|Услуги мастеров маникюра|
Big Almaty Lake
© Askar Isabekov
On adult male of the Great Grey Shrike the crown, mantle and uppertail are grey (from pale-grey to brownish-grey). The black mask extends from the bill base across the eyes to ear coverts. The flight feathers are black but some of them have white bases forming large or little or divided on two parts speculum. The tail feathers are black with white terminal patches which become broader to the tail-sides. Sometimes two or three outer pairs of tail feathers may be white. The throat, breast, abdomen, flanks and undertail are off-white, grey or brownish-grey; in last case with dark scaly pattern. The adult females are same colored but all tones are dimmer and greyer; underparts always have obvious brownish scaly pattern. Some females (probably old) are not distinguished from males. Juveniles are similar on females but more greyer; the scaly pattern is more expressive not only on underparts but on the head and mantle too. The bill and legs are black, eyes are dark-brown. Weight 54.5-88.6 grams, males - wing 102.0-123.0, tail 105.0-125.0, females – wing 104.0-115.5, tail 105.0-130.0 mm.
The Great Grey Shrike breeds in the mountains of Eastern and South-Eastern Kazakhstan and also in some places of the Northern Kazakhstan. On wandering and wintering occurs throughout. Some subspecies breed in Kazakhstan, other ones winter only. The detailed distribution in Kazakhstan please see in the chapter "Races".
The Great Grey Shrike is rare resident. It inhabits the upper part of light spruce forest of Dzhungarskiy Alatau at 2500-2700 m above sea level and sub-alpine zone with the odd tree or shrub in Altai (at 2000- 2500 m). It occurs on passage and in winter in open areas with single trees, groves, shrubby thickets and forest edge. There is no data about its breeding biology in Kazakhstan. Fledged juveniles had been observed on July 17 in 1966 in Altai near Markakol' lake. In foothills and on plains appear singly in October. Spring movement begins in early March to early April in southern areas, and in early to mid of April in northern areas, being recorded up to the end of May. Great Grey Shrike is an active bird of prey, living on small rodents and birds, afmphibia and reptiles, as well as larger insects. It can catch small birds on the wing killing them with a bite through the occiput. The prey can be carried either in beak or in clutches.
|Lanius excubitor excubitor (Linnaeus, 1758)|
Description. On males the upperparts are darker; the forehead is less whitish more grey; the white supercilium is narrower; the white on the primaries and secondaries, on the bases of central tail feathers and on the terminal parts of outer four pairs of tail feathers is less extensive than on homeyeri. The white on tertials is less or no presented. Uppertail coverts are usually pale-grey, sometimes off-white. The white underparts are without dark pattern.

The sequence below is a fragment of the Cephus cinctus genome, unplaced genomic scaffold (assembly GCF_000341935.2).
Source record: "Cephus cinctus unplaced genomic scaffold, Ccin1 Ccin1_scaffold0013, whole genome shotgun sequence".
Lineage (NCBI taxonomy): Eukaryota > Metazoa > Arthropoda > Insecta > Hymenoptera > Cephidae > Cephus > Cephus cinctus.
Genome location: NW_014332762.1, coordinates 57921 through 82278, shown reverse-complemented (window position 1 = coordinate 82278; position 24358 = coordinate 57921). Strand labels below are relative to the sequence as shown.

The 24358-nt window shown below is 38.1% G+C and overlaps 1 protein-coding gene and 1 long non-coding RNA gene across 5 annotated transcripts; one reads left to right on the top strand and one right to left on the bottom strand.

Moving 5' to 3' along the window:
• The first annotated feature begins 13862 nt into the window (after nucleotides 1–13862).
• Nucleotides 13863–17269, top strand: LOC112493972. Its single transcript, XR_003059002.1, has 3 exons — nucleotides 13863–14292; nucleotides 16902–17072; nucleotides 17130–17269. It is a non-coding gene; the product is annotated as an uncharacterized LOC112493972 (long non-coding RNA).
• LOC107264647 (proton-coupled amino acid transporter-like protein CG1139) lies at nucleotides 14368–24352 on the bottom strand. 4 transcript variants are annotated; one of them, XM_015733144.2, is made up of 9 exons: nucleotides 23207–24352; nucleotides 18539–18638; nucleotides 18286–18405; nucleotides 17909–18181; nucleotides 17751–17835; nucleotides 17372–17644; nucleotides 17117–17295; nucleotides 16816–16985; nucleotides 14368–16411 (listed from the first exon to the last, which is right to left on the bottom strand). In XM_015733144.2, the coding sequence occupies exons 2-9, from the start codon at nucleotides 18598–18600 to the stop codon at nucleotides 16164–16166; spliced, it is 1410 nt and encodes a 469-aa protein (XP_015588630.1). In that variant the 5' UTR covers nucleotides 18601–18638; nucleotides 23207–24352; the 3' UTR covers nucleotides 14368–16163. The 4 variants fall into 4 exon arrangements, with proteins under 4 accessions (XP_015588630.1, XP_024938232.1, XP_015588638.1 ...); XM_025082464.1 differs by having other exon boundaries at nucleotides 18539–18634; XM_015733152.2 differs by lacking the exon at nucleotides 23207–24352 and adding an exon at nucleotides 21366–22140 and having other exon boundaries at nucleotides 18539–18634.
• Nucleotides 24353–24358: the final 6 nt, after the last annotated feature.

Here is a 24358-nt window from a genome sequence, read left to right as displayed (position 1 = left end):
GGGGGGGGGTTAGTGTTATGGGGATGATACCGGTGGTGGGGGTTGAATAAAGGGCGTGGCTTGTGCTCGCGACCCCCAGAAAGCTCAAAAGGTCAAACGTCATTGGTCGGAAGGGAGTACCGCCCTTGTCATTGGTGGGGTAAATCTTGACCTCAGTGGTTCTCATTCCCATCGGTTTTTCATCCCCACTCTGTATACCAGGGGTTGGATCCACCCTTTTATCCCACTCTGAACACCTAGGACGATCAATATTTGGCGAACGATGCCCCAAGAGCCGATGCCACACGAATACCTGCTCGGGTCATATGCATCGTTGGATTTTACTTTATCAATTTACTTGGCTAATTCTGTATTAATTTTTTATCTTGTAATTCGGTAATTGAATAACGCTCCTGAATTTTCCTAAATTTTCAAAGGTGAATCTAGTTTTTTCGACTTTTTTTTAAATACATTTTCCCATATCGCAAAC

|Lanius excubitor homeyeri (Cabanis, 1873)|
Description. On males the upperparts are paler; the forehead is whiter; the white supercilium is broader; the white on the primaries and secondaries, on the bases of central tail feathers and on the terminal parts of four outer pairs of tail feathers is more extensive, than on excubitor. The white on tertial is well defined. Uppertail coverts are usually white. The underparts are white without dark pattern.
|Lanius (excubitor) pallidirostris (Cassin, 1852)|
Description. On males the upperparts are pale-grey as on homeyeri, sometimes with pale-buffy tinge. The forehead is usually without white or rarely with slightly whitish on the base of upper mandible. The white supercilium is well expressed especially behind the eye. The white on the primaries and secondaries is extensive slightly less than on homeyeri but more than on excubitor. The bases of central pair of tail feathers usually are black without white. The uppertail coverts are usually pale-grey. Underparts are white without dark pattern. The notch on the outer web of the fifth flight feather is better defined than on other races.
|Lanius excubitor sibiricus (Bogdanov, 1881)|
Description. On males the upperparts are darker slightly brownish tinged; the forehead is grey, rarely lighter above the bill; the white supercilium is very faint; the white on primaries is less extensive than on excubitor, the secondaries usually lack the white. The white on the bases of central tail feathers and on terminal parts of the four outer pairs of tail feathers is less extensive than on excubitor; there is no white on the tertials. Uppertail coverts are pale-grey. The underparts are white or white slightly pinkish tinged, with dark scaly pattern.
|Lanius excubitor mollis (Eversmann, 1853)|
Description. Differs from all previous races by the brownish or buffy tinge on the upperparts, more intensive defined than on sibiricus but less than on funereus; by the buffy tinge on the underparts of both sexes; and by the well defined brownish or brown-buffy scaly pattern on upper and underparts. The white on flight and tail feathers is less extensive than on sibiricus.
|Lanius excubitor funereus (Menzbier, 1894)|
Description. On males the brownish-buff tinge on upperparts is more extensive than on mollis. Underparts are pale-brownish with slightly pinkish tinge. The dark scaly pattern on underparts of both sexes is from bolder and darker streaks than on mollis. The white on flight and tail feathers is less extensive than on all other races.
"Птицы Казахстана" том 3. "Наука". Алма-Ата, 1970. Gavrilov E. I., Gavrilov A. E. "The Birds of Kazakhstan". Almaty, 2005. Э.И.Гаврилов. "Фауна и распространение птиц Казахстана". Алматы, 1999.
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